Children’s social and emotional development is as important as physical and cognitive development. Parents might wonder what could be the resources or ways to improve socio-emotional skills in children. Which tools, materials, kits, books to buy or which workshops to attend? The answer is actually very simple: play. Play is a very important and critical activity for the development of children. However, for some, play is a plain, futile, waste of time activity. It can be a way of keeping the children entertained or distracted but, the language of children is play. Children don’t have the cognitive or necessary communication skills to express themselves like adults. With play, a child can express himself freely, develops skills such as problem solving, analytical thinking, decision making, and empathy. Through and with play, children learn to make friends, explore their environment, take responsibility, develop self-regulation and self-awareness. Play can take place anywhere, at any time. Parents don’t need to buy expensive or luxurious toys; the play itself is valuable, fun, and enjoyable. Play is a natural and invaluable resource which reveals the child's experiences, emotions and perception of the world for those who know how to observe.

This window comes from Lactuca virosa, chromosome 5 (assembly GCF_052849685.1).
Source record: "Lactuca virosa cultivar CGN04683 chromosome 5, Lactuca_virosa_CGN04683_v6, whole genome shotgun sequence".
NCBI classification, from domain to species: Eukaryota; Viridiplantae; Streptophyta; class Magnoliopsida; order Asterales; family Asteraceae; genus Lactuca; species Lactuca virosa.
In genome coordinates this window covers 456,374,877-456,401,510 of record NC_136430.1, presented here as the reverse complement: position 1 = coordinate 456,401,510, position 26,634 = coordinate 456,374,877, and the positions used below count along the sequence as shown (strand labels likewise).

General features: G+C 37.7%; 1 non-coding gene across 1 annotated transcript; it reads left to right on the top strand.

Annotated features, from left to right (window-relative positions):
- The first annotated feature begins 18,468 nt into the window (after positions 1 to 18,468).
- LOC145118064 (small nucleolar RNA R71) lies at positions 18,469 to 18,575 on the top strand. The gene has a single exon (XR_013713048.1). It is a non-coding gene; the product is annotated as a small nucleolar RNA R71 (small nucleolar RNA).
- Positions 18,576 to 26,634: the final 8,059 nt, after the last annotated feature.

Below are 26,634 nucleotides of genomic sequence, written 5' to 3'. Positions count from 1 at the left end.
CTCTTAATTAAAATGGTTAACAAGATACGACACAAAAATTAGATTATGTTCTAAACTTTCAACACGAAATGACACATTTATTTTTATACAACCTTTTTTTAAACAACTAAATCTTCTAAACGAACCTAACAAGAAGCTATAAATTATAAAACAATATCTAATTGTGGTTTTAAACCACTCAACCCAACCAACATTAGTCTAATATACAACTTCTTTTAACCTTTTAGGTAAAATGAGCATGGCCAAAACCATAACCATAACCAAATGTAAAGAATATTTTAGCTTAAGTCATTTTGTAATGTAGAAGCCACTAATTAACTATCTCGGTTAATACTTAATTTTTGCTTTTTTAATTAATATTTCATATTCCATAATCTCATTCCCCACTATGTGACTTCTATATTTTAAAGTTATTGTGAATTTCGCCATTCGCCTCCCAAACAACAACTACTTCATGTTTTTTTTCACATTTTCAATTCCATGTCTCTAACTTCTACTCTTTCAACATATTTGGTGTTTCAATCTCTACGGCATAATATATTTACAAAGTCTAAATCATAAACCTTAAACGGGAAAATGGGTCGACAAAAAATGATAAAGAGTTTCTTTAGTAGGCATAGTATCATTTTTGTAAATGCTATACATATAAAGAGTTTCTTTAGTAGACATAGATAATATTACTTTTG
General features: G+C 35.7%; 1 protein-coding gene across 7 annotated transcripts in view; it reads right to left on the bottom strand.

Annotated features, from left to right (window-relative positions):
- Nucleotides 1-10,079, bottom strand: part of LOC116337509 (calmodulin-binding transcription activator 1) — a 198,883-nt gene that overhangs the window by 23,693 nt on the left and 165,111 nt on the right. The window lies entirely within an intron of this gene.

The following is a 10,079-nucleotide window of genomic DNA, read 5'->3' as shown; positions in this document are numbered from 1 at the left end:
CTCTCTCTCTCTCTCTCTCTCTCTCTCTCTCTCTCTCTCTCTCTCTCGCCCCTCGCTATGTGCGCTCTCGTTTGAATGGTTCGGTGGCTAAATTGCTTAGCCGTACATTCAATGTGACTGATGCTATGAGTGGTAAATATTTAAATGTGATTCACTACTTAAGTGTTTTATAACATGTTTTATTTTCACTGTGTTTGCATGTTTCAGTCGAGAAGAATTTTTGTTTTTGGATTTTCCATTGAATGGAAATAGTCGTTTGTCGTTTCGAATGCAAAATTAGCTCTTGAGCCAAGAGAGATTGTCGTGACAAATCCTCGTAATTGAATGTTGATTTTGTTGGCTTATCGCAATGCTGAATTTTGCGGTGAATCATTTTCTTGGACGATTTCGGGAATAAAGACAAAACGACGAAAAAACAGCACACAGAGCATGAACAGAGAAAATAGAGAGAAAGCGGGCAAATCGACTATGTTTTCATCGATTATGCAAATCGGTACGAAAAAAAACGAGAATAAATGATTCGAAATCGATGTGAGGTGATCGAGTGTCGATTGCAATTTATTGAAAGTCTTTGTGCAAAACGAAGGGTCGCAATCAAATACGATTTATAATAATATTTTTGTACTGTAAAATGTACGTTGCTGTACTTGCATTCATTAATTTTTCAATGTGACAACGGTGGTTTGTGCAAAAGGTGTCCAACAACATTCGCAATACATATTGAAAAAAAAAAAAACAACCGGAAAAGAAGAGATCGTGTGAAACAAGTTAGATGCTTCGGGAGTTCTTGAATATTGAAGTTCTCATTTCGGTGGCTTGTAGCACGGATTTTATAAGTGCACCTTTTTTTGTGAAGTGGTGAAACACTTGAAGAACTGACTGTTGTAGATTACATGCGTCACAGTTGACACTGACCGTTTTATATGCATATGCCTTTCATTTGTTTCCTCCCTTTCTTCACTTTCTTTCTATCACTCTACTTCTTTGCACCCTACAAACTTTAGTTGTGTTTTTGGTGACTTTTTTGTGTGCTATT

Tips for play time at home:
- If your child has a room on his/her own: you can design the room according to the child's physical abilities. For example, you can place the wardrobe, bookshelf, toy basket, table, and chair within his/her reach. Make sure that he arrangement and placement of the toys are not confusing.
- Use sensory play activities. Toys which have angular or rounded shapes, makes sounds, or flashcards are suitable for your toddlers and preschoolers.
- You can do homemade toys from your used materials at home. Filling plastic bottles with pebbles or beads, cutting triangles, squares, or circles from cardboard, a thread becoming a ball for your sport games, or coloring clothespins for a match-up activity..
- You can frequently engage in pretend play. You might take on different roles, impersonating the time he/she spends at school, at the market, on vacation, with friends or relatives. Change your tone, facial expressions and speech according to the role you play so you can sound more empathetic.
- Your child can join you while you are doing the housework. Giving them a bowl and a spoon while you are cooking, asking them to mix the ingredients you have prepared, or giving them the opportunity to set the table by handing them kitchenware are all good examples.